Moreover, his military project ("Operation Dignity") to eliminate terrorism and overthrow political Islam through tight control of a unified military is likely to forfeit much of its focus when he does step down. Supporters and opponents alike agree that the initiative is very much allied to him as an individual.

Army vehicle in front of a billboard depicting General Khalifa Haftar in Benghazi (photo: Getty Images/AFP)
Haftar's Libyan National Army stands accused of having killed captured jihadists on several occasions in recent years. In August 2017, the International Criminal Court issued an arrest warrant for the commander of a Libyan National Army special commando, Mahmoud Al-Werfalli, suspected of having either shot at or ordered the execution of civilians or injured fighters. Haftar's army responded by saying that the accused had already been arrested and would face a court-martial

Libya's saviour or the new Gaddafi?

He enjoys almost cult-like status among his supporters, who refer to him as the "Saviour", while his Islamist opponents demonise him as a "new Gaddafi". They accuse him of leading a counter-revolution against the "17 February Revolution", considering themselves to be the true protagonists and the divinely appointed guardians of the latter. Indeed, the Islamists believe that any withdrawal of Haftar from the political stage is likely to hasten comprehensive political consensus, guaranteeing them the lion's share of power.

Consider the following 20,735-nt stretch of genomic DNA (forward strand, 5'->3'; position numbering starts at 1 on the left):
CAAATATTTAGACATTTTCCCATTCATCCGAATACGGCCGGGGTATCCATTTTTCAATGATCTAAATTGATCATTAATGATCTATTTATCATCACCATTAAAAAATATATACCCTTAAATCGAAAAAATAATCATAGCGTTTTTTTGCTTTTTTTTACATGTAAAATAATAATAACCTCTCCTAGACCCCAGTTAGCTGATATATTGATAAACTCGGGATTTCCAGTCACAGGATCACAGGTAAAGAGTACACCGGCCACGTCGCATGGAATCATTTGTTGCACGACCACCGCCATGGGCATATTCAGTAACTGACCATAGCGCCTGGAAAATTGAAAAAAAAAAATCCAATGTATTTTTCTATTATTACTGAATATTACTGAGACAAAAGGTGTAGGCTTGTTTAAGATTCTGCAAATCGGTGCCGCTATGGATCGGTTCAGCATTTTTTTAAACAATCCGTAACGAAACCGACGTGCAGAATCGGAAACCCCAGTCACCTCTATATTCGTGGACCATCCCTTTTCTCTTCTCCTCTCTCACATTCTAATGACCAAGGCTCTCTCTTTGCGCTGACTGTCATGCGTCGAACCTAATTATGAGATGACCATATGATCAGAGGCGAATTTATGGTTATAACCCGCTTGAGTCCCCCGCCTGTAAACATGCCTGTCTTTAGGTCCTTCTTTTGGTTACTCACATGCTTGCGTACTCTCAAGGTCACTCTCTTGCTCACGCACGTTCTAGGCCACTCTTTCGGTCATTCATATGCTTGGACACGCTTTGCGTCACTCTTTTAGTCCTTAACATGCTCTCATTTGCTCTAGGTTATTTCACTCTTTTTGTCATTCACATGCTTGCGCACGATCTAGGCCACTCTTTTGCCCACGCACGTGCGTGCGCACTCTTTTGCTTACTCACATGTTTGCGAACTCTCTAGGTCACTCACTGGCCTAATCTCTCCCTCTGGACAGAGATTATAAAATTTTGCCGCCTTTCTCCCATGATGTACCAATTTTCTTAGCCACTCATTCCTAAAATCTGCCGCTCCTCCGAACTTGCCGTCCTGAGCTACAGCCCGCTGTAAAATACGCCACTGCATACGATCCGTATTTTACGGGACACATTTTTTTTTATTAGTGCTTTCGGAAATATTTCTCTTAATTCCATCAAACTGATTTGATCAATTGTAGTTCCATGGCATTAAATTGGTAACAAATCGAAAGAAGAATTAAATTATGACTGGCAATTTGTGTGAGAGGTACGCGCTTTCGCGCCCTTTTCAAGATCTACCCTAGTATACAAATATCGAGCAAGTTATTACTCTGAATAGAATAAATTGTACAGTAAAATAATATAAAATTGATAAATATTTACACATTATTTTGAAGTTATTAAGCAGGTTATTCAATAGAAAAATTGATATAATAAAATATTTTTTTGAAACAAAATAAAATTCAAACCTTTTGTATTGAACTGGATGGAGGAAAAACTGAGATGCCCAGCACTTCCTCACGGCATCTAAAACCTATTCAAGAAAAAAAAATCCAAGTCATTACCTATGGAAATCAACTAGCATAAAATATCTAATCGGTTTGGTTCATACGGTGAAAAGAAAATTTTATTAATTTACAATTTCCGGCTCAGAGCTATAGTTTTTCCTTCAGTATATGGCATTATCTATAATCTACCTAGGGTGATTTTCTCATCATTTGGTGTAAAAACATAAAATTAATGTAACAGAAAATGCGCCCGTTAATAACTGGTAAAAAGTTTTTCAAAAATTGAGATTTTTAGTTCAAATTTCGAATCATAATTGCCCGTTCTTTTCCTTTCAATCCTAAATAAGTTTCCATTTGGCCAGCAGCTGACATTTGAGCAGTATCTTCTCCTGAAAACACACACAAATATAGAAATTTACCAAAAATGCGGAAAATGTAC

As for his supporters, there are serious concerns that disagreements will erupt between eastern and southern military leaders over succession. There are also rumours that Egypt and the UAE may intervene to impose a successor of their choice.

Despite the possibility of armed clashes and isolated assassination attempts during the struggle over succession, a close reading of events suggests that, thanks to the strong social fabric in Barqa, things are unlikely to descend into a barbaric tribal conflict. This long tradition of social cohesion has worked to repudiate the Islamist groups, negating both their attempts to establish a monopoly of power and their terrorist practices.

In the absence of General Haftar, I believe that a new army commander will be appointed with the approval of the House of Representatives in Tobruk. And the next battle will therefore be the storming of Derna and its liberation from the last Islamist militia in the east of the country.

Farag Al Esha

© 2018

Translated from the Arabic by Chris Somes-Charlton